The year has come to an end. I assume at some point throughout the year you tried some sort of web marketing strategy whether it was SEO, social media, Yellow Pages, PPC, etc. As a small business it's time that you make sure your marketing dollars are being used where they are most effective and adjust accordingly.
ROI. Whether or not you started your SEO strategy in 2010, you can still use return on investment (ROI) as a metric. What investment have you put into improving your organic rank this year, if any. A general ROI formula is:
ROI = [(Payback - Investment)/Investment)]*100
Because SEO is long lasting marketing effort, you may see that your SEO ROI in 2010 was very good. Don't assume that because it has performed well to this point that you should ignore SEO in 2011. It is a long term marketing strategy, but it still needs tweaked. Changes in the engines, industry, seasonality or anything else that might effect what or how people search will require you to revisit your SEO campaigns.
It is extremely easy to gather data for a PPC (pay-per-click) campaign. You can easily see what you spent through the year in each engine and hopefully you are tracking some sort of conversion, whether it is a sale or email news sign up. There are several metrics you can use to gauge effectiveness, but the most telling metrics are ROI and CPA (cost-per-acquisition, cost-per-goal, cost-per-conversion, cost-per-action). CPA is calculated by taking the total cost divided by the number of tracked actions that occurred. Other metrics to keep in mind are your hard and soft conversion rates. A hard conversion being a sale or lead, a soft conversion being a whitepaper download, ect. Determine what engines, campaigns, keywords, ads, and landing pages are performing the best using these metrics and adjust the campaigns accordingly. You may find that you are overpaying for some terms that do not convert well, or underpaying for some terms that have more converting potential. There is so much data in paid advertising that it's silly to ignore.
You probably are still having a hard time measuring social. Consider the value of a like or a follow, as mentioned in Dave's post yesterday. Compare where you were at the beginning of the year and what you did throughout the year to reach this point. Don't forget about offline conversions. Hopefully people are bringing in the coupons that you offer your followers or people are telling you they found you on Facebook. If you can, take notes when someone tells you that. Look at referrals in your analytics to see if users coming from social are spending time on your site and converting. Don't blind yourself and think of social as only ROI, think of it as as longer term relationship building effort. Communicate and be social and earn or keep your customers that way. Still not as clear cut as SEO and PPC, but you should still have some sort of grasp on whether your 2010 social media strategies were effective.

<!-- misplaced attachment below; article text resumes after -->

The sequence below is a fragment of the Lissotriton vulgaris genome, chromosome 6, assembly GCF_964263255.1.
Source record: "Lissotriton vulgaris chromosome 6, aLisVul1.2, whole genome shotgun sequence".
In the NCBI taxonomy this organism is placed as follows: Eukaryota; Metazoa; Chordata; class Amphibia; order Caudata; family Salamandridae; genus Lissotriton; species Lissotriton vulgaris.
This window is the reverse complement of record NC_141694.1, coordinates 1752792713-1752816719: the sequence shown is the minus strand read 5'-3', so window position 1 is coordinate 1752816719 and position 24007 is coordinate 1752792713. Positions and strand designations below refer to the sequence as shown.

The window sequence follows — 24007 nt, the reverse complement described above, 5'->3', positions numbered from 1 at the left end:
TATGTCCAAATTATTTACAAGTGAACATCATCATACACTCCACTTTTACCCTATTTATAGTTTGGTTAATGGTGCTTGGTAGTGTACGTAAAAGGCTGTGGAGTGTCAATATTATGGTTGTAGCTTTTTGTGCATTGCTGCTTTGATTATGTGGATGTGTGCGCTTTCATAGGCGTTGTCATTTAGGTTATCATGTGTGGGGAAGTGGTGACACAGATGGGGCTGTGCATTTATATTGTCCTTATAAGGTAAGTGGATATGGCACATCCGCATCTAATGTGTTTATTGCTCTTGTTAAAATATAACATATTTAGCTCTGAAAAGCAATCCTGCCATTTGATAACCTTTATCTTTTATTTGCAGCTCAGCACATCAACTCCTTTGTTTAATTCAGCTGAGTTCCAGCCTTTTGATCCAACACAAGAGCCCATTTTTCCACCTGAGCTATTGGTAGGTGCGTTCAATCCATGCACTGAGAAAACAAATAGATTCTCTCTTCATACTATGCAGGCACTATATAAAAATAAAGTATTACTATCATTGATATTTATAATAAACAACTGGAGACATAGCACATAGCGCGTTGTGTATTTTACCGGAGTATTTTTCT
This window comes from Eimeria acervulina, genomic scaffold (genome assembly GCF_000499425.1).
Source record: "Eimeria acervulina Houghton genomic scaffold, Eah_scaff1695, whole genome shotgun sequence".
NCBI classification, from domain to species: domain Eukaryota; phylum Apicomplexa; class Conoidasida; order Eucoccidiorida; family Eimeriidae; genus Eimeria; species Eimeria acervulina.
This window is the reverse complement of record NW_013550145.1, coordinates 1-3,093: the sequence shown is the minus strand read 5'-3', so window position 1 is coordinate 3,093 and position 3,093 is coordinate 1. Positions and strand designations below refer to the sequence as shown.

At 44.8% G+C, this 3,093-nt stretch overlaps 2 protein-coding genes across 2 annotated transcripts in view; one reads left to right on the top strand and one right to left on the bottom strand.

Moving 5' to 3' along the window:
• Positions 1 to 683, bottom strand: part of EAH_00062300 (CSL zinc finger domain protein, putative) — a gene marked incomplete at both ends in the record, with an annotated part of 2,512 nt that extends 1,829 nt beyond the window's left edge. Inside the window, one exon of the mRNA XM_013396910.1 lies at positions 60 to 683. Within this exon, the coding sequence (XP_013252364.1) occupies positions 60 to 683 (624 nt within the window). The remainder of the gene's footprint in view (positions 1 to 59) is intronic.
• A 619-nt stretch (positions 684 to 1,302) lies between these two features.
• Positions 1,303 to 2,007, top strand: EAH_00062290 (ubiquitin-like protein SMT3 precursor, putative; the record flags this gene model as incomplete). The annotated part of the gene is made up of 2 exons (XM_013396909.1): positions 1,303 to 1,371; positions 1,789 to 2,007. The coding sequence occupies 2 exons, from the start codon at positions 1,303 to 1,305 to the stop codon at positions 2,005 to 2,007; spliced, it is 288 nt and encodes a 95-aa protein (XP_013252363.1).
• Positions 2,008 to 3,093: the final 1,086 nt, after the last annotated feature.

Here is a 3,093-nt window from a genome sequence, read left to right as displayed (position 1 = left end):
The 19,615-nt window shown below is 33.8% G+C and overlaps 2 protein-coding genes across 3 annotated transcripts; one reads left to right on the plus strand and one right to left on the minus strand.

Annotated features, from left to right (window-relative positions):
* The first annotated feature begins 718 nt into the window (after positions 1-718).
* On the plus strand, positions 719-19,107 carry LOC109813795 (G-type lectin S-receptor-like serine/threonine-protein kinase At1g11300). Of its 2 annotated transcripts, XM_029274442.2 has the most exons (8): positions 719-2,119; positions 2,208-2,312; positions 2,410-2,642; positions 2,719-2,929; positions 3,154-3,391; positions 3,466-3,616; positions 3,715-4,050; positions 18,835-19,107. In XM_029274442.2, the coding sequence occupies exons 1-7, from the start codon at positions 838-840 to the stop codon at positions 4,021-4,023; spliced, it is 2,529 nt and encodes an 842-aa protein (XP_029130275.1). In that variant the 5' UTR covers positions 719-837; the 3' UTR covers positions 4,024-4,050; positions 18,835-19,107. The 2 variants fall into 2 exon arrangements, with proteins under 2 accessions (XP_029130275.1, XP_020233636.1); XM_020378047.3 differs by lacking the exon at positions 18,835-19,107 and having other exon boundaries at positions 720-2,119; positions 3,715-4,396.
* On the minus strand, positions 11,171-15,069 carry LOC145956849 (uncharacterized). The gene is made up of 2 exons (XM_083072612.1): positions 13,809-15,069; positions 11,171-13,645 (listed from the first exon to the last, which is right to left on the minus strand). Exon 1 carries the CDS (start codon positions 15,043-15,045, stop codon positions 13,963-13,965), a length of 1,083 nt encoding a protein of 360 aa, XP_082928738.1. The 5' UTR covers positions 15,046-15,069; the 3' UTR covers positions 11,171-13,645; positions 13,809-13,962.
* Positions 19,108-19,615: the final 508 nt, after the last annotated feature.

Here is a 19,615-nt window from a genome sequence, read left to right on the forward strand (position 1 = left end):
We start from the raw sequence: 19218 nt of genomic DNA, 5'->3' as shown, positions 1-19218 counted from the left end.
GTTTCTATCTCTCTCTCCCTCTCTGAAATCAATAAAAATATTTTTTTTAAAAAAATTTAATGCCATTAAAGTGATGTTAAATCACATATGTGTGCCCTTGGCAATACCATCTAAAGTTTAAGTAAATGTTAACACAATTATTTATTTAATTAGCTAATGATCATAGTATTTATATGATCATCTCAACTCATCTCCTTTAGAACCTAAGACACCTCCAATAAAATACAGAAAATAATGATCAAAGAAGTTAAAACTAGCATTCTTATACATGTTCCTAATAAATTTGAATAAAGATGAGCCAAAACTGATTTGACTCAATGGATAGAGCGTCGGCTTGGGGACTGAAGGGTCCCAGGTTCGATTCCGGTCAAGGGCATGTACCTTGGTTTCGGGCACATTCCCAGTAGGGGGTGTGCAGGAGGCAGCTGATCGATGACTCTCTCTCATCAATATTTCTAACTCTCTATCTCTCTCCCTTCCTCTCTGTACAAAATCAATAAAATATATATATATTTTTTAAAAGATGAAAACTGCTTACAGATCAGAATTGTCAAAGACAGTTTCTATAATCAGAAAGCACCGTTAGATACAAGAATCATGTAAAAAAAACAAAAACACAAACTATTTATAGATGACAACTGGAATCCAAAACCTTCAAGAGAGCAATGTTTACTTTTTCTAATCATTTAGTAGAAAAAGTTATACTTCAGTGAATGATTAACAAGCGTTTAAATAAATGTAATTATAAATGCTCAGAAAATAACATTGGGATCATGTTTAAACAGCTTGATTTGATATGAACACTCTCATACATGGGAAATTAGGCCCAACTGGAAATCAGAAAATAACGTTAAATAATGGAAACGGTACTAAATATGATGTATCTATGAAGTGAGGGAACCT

Third Party Website Advertising
If you are paying money to local news sites, blogs, visitor information or anything else that you are solely paying for a link or ad on a website, now is the time to see if it is driving traffic. It is easy to see in your referring sites whether or not that site is driving traffic and what those visitors are doing on site. Even better you have set up a specific landing page for that ad only with conversions...a great option for tracking performance for 3rd party website ads. If these sites are generating traffic or low quality traffic you might want to allocate those dollars somewhere else.
How Does it Fit In With Your Overall Marketing?
I expect that you will find that your web marketing efforts are much easier to track than your traditional marketing avenues, and maybe even outperforming all together. Look at how your radio, newspaper, billboards, TV, and trade show efforts have affected your overall marketing goals. Ask your sales people how their customers are being directed to them and what they see as the most effective strategies.
Finally, determine what you want to do with your 2011 budgets. I am not saying need to abandon traditional marketing, but you must consider creating a better relationship between traditional and web marketing strategies to make them work together and keeping them measurable. Start using custom landing pages, qr codes, URL redirects, and even coupon codes. If you are able to measure every piece of your marketing you will definitely feel better about how you are spending your budget. Let's plan a more comprehensive marketing strategy together!